In the absence of risk management regulations or financial sector due diligence, the problem has been largely ignored by banks, who continue to extend huge lines of credit to companies developing areas of flammable peatland or with a history of fires in their concessions. Of the 37 identified corporate groups, Forestandfinance.org has identified financing for 19 of them, and shows that between 2015 and April 2020, these groups received at least USD 37.4 billion in loans and underwriting. These figures are adjusted to only capture financing to their palm oil, pulp & paper and rubber divisions. The fire-linked corporate groups include many of the biggest palm oil and pulp & paper groups in Indonesia.
Top 20 Creditors to corporate groups implicated in 2019 fires (2015-Q1 2020)
Despite the enormous costs of fires to the Indonesian economy and public finances, three of the top five creditors to fire-linked operations are majority state owned banks: Bank Rakyat Indonesia (BRI), Bank Negara Indonesia (BNI) and Bank Mandiri. Together, the three banks provided 8.2 billion in loans and underwriting. None of these banks have public policies on fire prevention, or prohibitions on clients expanding into new areas of flammable peatland.
It is also clear that Malaysian and Singapore banks are also major financiers of the fire-linked groups, despite their countries and economies also being severely impacted by transboundary haze. Several of the groups implicated in the fires including Kuala Lumpur Kepong/Batu Kawan Group, IOI Group, Genting Group, NPC Resources and TDM Group are publicly listed plantation companies. Singapore, meanwhile, is the offshore destination where many of Indonesia’s oligarchs have listed or headquartered their businesses including Royal Golden Eagle and Sinar Mas Group.
Many of these banks are also signatories to the UN Principles for Responsible Banking, under which banks have pledged to align their business strategies with the Paris Climate Agreement and the Sustainable Development Goals (SDGs). Their financing of fires is clearly not aligned with the goals of the PRB. Such banks include Mizuho Financial Group (Mizuho), CIMB Group, Industrial and Commercial Bank of China (ICBC), Mitsubishi UFJ Financial Group (MUFG), Rabobank, SMBC Group, and ABN AMRO. Rabobank, SMBC, and ABN AMRO also have explicit policies prohibiting clients from using fire to clear land.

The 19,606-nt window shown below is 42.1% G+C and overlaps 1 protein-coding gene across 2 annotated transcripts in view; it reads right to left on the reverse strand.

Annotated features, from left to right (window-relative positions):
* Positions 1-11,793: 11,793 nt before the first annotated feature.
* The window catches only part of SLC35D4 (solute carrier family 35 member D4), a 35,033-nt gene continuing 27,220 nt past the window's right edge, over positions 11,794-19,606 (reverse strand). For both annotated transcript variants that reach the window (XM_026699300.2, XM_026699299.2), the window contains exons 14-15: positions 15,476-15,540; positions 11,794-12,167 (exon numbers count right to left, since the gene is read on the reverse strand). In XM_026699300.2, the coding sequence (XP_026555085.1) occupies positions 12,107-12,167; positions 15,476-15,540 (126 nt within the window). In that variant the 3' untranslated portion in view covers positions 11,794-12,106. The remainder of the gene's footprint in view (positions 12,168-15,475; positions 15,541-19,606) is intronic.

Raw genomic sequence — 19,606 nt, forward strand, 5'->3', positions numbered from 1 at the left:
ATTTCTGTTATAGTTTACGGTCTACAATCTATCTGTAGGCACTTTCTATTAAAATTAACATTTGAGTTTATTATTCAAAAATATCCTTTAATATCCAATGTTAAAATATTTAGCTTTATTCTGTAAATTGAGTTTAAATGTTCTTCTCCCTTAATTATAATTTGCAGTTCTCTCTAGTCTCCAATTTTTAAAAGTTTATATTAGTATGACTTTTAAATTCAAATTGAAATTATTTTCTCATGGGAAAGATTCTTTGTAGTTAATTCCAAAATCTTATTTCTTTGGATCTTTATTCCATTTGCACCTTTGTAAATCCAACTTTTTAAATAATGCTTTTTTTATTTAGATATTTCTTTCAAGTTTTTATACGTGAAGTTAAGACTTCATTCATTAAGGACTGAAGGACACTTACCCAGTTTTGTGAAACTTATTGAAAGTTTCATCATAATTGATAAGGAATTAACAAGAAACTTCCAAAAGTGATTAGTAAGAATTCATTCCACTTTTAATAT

Above the law?
The partial lists of plantation companies sealed by the Indonesian government does not, however, reveal the full scale of culpability for Indonesia’s 2019 fire and haze crisis. Satellite imagery and hotspot data demonstrates that many other corporate actors had large fires in their concessions, yet are not reported to have had their plantations sealed. These include, for example, Astra Agro Lestari (IDX: AALI) and Golden Agri Resources (SGX: E5H), part of Jardine Matheson Group and Sinar Mas Group respectively. Four of Astra Agro Lestari’s palm oil concessions developed had fires in August-September 2019. Three of these had previously experienced fires 2016-2018. All four are being developed in peatland areas. The seeming inconsistency in enforcement action underlines the need for banks to exercise enhanced due diligence that is more robust than disclosures from law enforcement.
Fires and burn scar visible inside PT Persada Dinamika Lestari (AAL)
Some of the largest financiers of Astra Agro Lestari include the Japanese megabanks SMBC and Mizuho. Notably, the Director of AAL owner Jardine Matheson Holdings sits on the Global Advisory Board of MUFG, indicating a potential conflict of interest. MUFG has also been a major financier of GAR. We will cover GAR’s financing and fire links in Part 2 of this blog.
Top Creditors for Jardine Matheson and Sinar Mas Group 2015-20 (April) USD Millions
What should banks do?
Lack of effective sanction on the one hand, and huge lines of credit on the other means companies face no real incentive to alter their operations, and do not incur the multibillion dollar costs of the fires they cause.
Banks must play their part in addressing the climate crisis, biodiversity crisis and now the health crisis brought on by COVID-19, by immediately adopting effective incentives and deterrents to stop the fires. Such measures must include an explicit prohibition on clients using fire to clear land, as well as implementing a comprehensive ‘NDPE policy’, which requires clients to refrain from any involvement in deforestation, peatland development, or exploitation of local communities and workers.